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Rolls-Royce Spectre: The first electric Rolls-Royce is an all-new model that is expected to occupy a similar market segment to the old petrol-engined Wraith coupé. It will use Goodwood’s new Architecture of Luxury platform and is likely to employ a dual-motor powertrain offering more than 600bhp.

Volkswagen Aero-B: This is effectively Volkswagen’s electric Passat, a new executive electric saloon designed to rival the Tesla Model 3 and Polestar 2. It was first seen in 2019 as the ID Vizzion concept, is known within Wolfsburg as the Aero-B (due to its focus on aerodynamic efficiency) and at one point was expected to take the ID 6 name, before that was slapped on a Chinese SUV. Using the largest version of Volkswagen’s MEB EV platform, it will be offered with front- and rear-wheel drive and a 77kWh battery that could offer a range of up to 431 miles. Expect a GTX performance version, too.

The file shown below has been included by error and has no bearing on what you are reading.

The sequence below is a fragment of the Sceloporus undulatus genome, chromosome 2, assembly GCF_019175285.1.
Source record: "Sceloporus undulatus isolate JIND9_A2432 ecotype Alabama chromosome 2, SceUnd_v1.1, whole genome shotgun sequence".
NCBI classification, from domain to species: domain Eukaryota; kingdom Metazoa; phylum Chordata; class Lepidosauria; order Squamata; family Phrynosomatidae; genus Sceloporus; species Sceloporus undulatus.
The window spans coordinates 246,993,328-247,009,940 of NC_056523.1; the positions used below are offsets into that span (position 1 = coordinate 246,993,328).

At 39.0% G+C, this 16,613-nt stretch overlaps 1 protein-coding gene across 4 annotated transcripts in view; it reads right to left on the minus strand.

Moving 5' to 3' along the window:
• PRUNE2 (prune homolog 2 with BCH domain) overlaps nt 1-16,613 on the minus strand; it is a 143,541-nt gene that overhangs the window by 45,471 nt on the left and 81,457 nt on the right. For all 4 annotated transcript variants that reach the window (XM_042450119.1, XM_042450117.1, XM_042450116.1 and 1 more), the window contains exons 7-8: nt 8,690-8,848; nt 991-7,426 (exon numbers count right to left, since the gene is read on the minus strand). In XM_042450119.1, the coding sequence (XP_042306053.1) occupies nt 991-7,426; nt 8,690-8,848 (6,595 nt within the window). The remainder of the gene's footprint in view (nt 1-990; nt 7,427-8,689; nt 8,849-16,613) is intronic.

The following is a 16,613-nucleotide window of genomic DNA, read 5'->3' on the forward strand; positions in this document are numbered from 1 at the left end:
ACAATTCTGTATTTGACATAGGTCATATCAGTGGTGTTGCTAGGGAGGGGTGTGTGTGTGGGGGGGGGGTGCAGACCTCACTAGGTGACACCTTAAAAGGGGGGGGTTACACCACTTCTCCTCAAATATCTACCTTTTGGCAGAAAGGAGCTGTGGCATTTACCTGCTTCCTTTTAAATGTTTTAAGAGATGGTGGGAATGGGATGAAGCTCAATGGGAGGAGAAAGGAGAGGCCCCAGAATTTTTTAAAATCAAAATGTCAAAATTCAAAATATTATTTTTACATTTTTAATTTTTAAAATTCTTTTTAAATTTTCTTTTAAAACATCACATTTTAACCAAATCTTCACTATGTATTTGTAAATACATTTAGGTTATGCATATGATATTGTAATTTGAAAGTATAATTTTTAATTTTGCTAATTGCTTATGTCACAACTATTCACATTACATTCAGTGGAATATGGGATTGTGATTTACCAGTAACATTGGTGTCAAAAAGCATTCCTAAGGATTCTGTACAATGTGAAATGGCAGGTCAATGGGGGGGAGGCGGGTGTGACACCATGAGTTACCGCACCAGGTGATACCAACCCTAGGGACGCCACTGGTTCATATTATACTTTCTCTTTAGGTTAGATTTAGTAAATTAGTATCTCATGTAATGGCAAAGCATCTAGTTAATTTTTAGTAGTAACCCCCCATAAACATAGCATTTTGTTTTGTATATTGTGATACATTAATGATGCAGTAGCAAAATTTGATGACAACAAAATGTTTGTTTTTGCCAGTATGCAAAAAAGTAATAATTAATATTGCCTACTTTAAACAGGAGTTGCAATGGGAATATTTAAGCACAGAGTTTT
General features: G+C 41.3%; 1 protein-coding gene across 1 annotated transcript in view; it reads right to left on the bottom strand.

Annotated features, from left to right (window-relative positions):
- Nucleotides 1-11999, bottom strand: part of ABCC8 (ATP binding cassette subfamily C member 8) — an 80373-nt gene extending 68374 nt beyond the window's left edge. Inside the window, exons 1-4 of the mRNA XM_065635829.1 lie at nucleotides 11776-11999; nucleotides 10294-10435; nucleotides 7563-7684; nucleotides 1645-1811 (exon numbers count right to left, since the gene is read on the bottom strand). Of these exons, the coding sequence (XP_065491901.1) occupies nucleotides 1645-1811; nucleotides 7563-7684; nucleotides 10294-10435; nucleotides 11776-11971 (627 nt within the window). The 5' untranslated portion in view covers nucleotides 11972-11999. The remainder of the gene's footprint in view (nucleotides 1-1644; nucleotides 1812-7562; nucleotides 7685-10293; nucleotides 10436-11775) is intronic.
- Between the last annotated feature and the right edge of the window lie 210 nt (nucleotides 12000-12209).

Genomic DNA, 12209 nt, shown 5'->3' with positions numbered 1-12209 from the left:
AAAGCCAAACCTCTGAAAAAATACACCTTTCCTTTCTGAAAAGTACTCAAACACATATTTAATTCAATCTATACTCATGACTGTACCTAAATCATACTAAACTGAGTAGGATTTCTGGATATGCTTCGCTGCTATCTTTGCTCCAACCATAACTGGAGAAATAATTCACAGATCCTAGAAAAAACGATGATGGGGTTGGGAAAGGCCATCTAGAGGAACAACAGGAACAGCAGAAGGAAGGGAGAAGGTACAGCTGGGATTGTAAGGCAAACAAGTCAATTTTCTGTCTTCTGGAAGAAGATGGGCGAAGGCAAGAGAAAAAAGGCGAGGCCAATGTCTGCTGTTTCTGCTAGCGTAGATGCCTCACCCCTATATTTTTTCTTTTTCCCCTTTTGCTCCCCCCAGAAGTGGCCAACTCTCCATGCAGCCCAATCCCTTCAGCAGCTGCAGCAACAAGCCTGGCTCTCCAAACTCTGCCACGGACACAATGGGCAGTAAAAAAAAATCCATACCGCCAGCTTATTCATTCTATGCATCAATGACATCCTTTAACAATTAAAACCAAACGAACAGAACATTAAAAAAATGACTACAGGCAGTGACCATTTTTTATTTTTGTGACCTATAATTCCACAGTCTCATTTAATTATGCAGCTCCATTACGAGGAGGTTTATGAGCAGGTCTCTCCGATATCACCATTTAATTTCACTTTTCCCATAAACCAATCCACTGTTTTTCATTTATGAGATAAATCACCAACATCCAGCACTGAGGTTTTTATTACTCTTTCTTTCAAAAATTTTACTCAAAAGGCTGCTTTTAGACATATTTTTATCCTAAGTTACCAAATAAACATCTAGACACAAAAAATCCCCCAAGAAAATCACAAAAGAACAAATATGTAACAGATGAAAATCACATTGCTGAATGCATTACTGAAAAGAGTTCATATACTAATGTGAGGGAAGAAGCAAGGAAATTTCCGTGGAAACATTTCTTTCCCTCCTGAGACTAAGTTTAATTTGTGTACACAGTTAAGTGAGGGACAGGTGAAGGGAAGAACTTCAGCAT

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Felix Page and James Attwood

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JuneRhea 22 February 2022

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RTPL 22 February 2022

Probably due to budget but the only cars on this list that are of interest are the electric Mini, MG3 and Ora cat. Unsurprisingly they are all electric too. All the "exotic" cars just feel a little old hat/old technology to be honest.

On another point where oh where are the new electric fords? Will Stellantis,Renault/Nissan be on 2nd or 3rg gen by the time Ford really hit the market? 

 

IrishRover 10 January 2022

Morgan GTR - Reconstituted (eg: unsold hand made) Italian marque described with gleeful licence as 'making this a proper last-of-its-kind Brit brawler'. Very fitting machismo symbolism when the over indulged new owner can fix it again tomorrow while using a German engine. Seriously, genuine question, is there a British car maker left?